We are a  generative congregation because we are Personally Hospitable, because of people like Dudley Larus and LInda Lebron. Dudley readily welcomes visitors and seeks to assimilate new members. Linda Lebron recently shared the idea of hosting a weekly Sunday lunch gathering at a local restaurant for anyone interested, a gathering of members and visitors each week to share a meal after worship.  What a great idea!, probably long overdue.

We are a generative congregation because we utilize our Assets for the Mission of God, because elders like Joe Delisle and Hikie Allen recognize that any assets of this congregation, including facilities and funds and properties and staff members, all are resources to be utilized towards what God is calling us to do. Joe and Hikie challenges us to discern how we might best utilize our assets going forward.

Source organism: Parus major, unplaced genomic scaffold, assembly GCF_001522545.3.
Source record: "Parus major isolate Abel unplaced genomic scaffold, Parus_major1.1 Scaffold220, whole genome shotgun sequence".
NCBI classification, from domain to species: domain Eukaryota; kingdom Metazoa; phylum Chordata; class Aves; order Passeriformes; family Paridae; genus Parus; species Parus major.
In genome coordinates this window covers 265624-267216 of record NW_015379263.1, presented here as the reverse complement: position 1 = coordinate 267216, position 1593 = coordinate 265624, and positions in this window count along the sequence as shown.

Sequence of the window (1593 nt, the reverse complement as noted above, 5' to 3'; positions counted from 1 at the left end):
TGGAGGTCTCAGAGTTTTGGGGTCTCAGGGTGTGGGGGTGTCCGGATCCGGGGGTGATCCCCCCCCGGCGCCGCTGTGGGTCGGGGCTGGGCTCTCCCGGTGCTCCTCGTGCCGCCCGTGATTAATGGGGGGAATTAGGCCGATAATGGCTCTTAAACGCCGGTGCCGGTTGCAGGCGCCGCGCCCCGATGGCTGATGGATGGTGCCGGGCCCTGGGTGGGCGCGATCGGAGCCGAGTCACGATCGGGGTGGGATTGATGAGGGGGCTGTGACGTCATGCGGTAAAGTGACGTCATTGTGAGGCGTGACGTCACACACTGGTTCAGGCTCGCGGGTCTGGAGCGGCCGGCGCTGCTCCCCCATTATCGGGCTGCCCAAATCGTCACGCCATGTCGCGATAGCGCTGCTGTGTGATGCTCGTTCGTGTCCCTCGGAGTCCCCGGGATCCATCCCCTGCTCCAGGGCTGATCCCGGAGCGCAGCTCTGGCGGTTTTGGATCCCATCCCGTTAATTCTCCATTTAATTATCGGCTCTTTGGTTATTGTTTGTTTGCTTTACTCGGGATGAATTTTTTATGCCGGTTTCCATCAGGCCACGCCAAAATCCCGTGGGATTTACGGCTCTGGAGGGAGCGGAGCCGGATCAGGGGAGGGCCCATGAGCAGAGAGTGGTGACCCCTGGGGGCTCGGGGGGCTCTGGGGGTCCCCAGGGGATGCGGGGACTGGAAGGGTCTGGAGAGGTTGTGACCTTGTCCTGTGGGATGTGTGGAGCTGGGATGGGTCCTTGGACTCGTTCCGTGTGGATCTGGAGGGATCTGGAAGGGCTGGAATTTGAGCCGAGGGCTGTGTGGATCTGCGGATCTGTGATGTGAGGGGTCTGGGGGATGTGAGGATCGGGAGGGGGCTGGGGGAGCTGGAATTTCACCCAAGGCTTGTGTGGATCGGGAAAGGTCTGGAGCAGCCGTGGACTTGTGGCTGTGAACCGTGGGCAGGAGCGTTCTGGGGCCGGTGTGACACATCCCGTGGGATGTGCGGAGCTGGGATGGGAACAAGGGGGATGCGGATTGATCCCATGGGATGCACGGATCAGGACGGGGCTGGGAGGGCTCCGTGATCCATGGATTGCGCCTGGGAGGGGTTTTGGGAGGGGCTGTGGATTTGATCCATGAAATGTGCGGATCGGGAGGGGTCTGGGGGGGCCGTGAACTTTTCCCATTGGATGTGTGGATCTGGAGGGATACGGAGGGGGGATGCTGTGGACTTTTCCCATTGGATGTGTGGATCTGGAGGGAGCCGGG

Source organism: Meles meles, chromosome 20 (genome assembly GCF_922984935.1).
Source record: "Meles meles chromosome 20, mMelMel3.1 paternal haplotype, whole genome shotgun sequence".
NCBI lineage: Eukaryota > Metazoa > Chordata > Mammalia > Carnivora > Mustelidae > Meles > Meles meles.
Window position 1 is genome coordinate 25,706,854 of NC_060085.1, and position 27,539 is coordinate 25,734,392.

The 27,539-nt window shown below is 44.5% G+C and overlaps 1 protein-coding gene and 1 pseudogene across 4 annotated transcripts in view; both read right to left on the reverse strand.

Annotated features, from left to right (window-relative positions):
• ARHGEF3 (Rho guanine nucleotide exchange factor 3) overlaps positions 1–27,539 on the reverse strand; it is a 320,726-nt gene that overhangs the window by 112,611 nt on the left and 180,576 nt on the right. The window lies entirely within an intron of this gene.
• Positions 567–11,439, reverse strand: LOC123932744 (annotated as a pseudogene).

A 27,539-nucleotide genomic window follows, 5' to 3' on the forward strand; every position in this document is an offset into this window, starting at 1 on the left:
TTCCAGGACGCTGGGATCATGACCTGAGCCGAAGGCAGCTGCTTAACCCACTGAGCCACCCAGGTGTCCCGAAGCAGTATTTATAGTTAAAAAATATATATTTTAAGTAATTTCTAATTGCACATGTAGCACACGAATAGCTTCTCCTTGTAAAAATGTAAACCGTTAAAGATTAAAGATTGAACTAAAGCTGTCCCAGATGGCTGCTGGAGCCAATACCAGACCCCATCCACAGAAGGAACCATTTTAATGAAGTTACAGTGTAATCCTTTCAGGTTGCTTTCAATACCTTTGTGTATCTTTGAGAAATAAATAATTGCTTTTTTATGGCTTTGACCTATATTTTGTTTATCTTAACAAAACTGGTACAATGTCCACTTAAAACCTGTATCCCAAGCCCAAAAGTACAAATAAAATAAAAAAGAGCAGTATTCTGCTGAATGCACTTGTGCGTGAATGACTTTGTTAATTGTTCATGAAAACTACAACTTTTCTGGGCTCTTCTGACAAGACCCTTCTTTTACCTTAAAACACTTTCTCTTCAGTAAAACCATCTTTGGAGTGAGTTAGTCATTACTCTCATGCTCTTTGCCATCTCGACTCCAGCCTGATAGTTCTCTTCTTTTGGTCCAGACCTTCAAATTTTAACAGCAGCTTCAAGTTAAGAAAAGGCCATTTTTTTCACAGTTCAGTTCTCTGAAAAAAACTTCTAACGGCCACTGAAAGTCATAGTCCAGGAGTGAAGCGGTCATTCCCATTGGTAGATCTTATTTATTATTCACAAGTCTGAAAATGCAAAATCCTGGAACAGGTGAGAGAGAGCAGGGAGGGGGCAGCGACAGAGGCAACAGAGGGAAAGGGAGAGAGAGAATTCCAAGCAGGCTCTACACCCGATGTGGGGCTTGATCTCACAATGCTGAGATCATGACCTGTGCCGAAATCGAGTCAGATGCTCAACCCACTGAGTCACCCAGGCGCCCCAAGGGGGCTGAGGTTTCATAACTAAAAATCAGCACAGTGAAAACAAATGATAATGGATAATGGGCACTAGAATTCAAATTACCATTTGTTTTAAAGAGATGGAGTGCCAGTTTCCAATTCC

We are a generative congregation because we are Spiritually Nurturing, because leaders like Dave Williams and Jan Bedol highly value our role in helping people grow in their Christian faith and values.

 In the Cornerstone class curriculum, thanks to Dave and Dina, and in our other groups, we have the opportunity to grow in faith, to deepen our values, to broaden our understanding, to nurture our wisdom. 

However much the Church has changed over the centuries,  however much the Church will change in the years to come,  there will be several aspects that forever define a congregation.

There are four Greek words, passed down to us from the first century, that describe what a congregation does. and what a congregation does, essentially, is what a congregation is.

 The four Greek words are: kerygma, didache, diaconia, koinonia.

Kerygma is the proclamation of the gospel, often associated with worship and preaching.